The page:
Tuesday, June 11, 2013

Original Woodstock sale listing from 1872

Just found this while Googling -- it's the text of the sale advertisement for Edward Herbert's land from 1872.  Woodstock is item #3 in the list.  If I can find an actual image of the newspaper listing I'll be sure and post that too.

This sale listing gives us some key details for establishing Woodstock's residential timeline. While houses and other structures are listed for Level Green and Whitehurst farm, there is no mention of a residence or current occupant for Woodstock. Instead, Woodstock is advertised as "well timbered" forest land with good farming potential.

Woodstock remained on the auction block for nearly 5 years. In March, 1877 Samuel Kimberly purchased the land for $2,000. Kimberly was a businessman, active in Norfolk society and politics: he was no farmer. In the following year he sold the waterfront property to Pheby Richards, and Elizabeth Addington secured the remaining 180 acres 5 months later. The rapid subdivision and resale by Kimberly bears the hallmark of a simple business transaction, so it is not likely that Samuel Kimberly took up residence here.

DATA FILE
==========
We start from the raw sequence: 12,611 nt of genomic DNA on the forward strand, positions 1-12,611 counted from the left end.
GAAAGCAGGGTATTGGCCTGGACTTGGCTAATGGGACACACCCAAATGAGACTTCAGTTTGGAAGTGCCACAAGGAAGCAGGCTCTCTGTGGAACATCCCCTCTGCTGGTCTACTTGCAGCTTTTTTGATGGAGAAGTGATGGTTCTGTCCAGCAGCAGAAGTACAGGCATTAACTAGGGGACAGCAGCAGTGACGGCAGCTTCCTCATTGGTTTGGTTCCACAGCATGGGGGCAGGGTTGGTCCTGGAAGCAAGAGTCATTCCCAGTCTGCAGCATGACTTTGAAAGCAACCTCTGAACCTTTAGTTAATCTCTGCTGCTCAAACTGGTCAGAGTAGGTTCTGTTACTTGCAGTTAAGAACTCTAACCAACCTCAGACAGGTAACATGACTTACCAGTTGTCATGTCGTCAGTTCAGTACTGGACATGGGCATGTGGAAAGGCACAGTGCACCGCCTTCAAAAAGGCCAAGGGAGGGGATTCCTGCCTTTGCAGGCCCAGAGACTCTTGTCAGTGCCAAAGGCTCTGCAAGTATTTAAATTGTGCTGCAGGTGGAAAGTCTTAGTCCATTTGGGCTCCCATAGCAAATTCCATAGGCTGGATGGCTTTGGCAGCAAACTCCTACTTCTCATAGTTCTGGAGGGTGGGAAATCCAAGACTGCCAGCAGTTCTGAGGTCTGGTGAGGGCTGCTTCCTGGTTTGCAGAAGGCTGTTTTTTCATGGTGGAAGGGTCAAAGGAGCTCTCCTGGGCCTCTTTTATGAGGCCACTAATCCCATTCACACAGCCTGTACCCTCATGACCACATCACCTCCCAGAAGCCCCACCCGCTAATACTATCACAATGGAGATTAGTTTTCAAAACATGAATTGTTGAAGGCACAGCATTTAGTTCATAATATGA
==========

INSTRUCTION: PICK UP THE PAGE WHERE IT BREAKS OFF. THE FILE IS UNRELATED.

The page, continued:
Pheby Richards and daughter Fannie were listed as Kempsville residents in the 1880 census (they were Norfolk residents in 1870). The census names Samuel Davis as a neighbor [1] and Abner T. Herbert as a neighbor [2], placing the Richards residence right on their Woodstock property. According to this evidence we can identify Pheby Richards as Woodstock's first permanant resident, ca. 1878. [3]

[1] the Davis farm was to the south, on the land that is now Woodstock Park, Providence Park and the Park-And-Ride.
[2] The Herbert's Sunnyside farm was to the west; now the Riverton neighborhood.
[3] My wife is quick to point out that Pheby Richards should be considered the first white resident of Anglo-European descent, since it is possible that native Americans lived here in pre-colonial times. While this is possible, I would counter that forest land would not be suitable for farming or livestock and would therefore not make for a hospitable dwelling of any permanence.